At today's Senate Banking Committee hearing, Elizabeth Warren introduced the 21st Century Glass-Steagall Act of 2013, co-sponsored by Senators McCain, Cantwell, and King. The bill mirrors the heart of the original 1933 law, which separated traditional banking activity (like checking and lending) from the riskier activity investment banking (like derivatives).
The original law was repealed in 1999 toward the end of the Clinton administration, though the law had been eroding for years leading up to 1999. This repeal was one of several laws passed during that era which allowed the big banks to transform into megabanks, in part creating our current "too big to fail" policy.
To illustrate, the chart below shows that from 1935 to 1990 the three biggest banks averaged around 10% of total bank assets, but by 2009 they suddenly had over 40%.
This new bill from Senator Warren aims to play a part in reversing this trend so the banks will be smaller. After all, the three biggest banks (Chase, Bank of America, and Citi) are all bloated conglomerate banks that have enormous traditional and investment subsidiaries, so these banks wouldn't be able to continue as they're currently instituted. They would be broken up into much smaller firms.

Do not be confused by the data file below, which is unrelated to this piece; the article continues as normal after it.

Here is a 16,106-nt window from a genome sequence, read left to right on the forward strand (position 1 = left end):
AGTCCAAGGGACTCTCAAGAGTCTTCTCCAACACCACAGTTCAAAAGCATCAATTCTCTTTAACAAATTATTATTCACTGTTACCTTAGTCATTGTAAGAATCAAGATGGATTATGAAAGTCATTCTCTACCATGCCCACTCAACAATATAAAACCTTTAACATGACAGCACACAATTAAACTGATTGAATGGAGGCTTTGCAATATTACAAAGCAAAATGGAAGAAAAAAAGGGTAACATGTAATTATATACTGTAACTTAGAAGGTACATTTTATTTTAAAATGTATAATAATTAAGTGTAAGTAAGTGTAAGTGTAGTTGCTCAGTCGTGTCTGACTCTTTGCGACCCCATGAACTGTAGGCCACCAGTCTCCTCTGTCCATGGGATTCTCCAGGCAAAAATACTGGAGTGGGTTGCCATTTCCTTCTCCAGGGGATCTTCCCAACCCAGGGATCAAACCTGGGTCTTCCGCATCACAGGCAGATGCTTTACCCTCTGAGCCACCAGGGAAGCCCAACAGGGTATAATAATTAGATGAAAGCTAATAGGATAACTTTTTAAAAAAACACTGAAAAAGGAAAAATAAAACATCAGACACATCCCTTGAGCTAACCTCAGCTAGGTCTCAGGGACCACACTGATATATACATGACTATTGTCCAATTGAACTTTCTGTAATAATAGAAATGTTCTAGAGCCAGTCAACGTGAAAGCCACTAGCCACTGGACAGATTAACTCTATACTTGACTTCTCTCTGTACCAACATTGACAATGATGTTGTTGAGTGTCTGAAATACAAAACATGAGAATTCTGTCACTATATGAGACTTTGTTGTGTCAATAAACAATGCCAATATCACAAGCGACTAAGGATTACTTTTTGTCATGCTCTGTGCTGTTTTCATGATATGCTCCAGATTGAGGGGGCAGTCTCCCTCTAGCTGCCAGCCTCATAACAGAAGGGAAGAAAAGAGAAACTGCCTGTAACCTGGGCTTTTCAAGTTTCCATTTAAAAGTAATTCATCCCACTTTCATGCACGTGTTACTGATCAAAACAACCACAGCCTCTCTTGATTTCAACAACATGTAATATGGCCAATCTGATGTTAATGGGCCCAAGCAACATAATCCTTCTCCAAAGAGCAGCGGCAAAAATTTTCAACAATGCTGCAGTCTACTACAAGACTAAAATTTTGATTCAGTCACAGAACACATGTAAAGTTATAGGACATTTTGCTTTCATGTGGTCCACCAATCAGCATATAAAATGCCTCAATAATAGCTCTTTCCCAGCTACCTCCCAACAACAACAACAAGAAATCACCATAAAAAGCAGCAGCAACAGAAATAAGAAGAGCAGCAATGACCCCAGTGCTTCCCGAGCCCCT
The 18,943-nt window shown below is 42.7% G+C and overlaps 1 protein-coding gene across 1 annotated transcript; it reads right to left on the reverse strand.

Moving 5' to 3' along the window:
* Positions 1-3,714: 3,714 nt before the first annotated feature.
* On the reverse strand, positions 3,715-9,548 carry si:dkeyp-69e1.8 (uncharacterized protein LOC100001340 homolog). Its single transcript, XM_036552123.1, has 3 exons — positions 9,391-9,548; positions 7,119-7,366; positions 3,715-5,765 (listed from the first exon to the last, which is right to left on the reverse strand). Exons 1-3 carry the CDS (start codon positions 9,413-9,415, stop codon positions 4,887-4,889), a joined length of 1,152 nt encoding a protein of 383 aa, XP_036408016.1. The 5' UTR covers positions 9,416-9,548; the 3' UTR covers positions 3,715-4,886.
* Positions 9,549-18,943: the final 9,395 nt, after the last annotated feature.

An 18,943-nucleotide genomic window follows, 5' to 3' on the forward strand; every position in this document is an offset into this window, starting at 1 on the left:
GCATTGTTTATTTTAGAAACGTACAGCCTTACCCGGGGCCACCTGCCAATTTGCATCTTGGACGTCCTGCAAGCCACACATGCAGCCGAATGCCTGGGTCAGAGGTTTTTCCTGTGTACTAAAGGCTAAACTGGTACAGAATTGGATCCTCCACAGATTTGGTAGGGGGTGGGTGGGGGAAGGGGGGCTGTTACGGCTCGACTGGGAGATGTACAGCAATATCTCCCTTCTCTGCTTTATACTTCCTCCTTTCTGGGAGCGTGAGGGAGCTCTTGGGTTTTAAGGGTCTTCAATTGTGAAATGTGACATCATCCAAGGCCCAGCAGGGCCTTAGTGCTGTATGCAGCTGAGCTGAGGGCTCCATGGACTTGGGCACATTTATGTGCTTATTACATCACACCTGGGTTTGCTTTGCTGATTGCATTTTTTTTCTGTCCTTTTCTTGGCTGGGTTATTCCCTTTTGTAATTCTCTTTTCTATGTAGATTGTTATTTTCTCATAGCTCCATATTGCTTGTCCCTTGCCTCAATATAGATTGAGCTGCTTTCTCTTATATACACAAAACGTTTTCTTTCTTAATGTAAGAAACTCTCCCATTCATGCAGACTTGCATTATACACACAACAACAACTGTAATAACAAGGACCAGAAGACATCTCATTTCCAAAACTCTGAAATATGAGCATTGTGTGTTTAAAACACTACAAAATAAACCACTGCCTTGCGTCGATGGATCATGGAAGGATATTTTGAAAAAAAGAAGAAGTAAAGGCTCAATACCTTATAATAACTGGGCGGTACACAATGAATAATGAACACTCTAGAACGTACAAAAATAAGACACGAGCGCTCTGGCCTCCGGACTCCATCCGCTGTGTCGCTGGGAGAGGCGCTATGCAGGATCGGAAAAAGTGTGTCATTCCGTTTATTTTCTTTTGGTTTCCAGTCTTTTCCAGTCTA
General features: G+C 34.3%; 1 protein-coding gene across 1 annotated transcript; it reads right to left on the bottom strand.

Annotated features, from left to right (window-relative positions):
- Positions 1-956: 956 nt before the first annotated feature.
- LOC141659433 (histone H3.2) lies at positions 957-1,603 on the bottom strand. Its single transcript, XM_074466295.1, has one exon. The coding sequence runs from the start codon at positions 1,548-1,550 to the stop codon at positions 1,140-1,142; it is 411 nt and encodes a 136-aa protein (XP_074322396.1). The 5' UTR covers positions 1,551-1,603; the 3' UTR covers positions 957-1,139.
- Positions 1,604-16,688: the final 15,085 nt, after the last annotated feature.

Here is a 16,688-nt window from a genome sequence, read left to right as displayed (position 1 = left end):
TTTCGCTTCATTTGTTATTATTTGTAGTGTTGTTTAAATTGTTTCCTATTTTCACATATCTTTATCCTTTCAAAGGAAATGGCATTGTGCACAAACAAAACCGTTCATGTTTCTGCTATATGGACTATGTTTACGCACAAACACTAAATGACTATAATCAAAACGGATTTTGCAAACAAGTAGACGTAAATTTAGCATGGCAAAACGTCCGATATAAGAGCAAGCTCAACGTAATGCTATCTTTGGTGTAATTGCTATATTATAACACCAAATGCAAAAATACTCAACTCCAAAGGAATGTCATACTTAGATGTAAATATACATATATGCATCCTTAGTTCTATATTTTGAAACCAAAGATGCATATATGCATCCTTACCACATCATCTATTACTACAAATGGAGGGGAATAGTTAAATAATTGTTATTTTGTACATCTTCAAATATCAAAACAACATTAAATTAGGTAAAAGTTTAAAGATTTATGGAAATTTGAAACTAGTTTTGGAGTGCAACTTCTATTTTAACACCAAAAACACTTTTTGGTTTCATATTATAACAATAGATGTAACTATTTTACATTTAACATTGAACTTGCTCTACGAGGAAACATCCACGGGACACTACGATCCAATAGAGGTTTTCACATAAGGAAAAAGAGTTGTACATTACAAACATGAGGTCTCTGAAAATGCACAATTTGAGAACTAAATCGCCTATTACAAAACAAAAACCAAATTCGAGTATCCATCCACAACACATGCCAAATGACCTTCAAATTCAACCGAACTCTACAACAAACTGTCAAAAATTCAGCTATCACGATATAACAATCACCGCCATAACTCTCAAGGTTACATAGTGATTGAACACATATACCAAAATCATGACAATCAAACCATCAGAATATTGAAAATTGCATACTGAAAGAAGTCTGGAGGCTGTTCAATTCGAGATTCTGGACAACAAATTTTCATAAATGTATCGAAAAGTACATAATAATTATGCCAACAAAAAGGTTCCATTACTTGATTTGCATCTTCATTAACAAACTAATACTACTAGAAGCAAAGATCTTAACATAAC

What's more, the 21st Century Glass-Steagall Act of 2013 will make it so banks cannot gamble with derivatives using depositor's money like they do today. Currently, anyone who has money at banks like Chase, Bank of America, or Citi is implicitly using that money to help these banks make amplified bets that have the potential to cause another global meltdown. Reintroducing Glass-Steagall will make it so depositor's money cannot be used for the derivatives market. This would be a major step toward restoring sanity to Wall Street.
For more on why it's important to restore Glass-Steagall, see this compilation video that shows expert after expert calling to restore it:
Perhaps one of the best quotes from the video is from University of Chicago economist Luigi Zingales who says the strength of Glass-Steagall was its simplicity. The new bill from Warren shares that strength. It's a mere 30 pages (compare that to the 30,000 pages of rules that will come out of Dodd-Frank).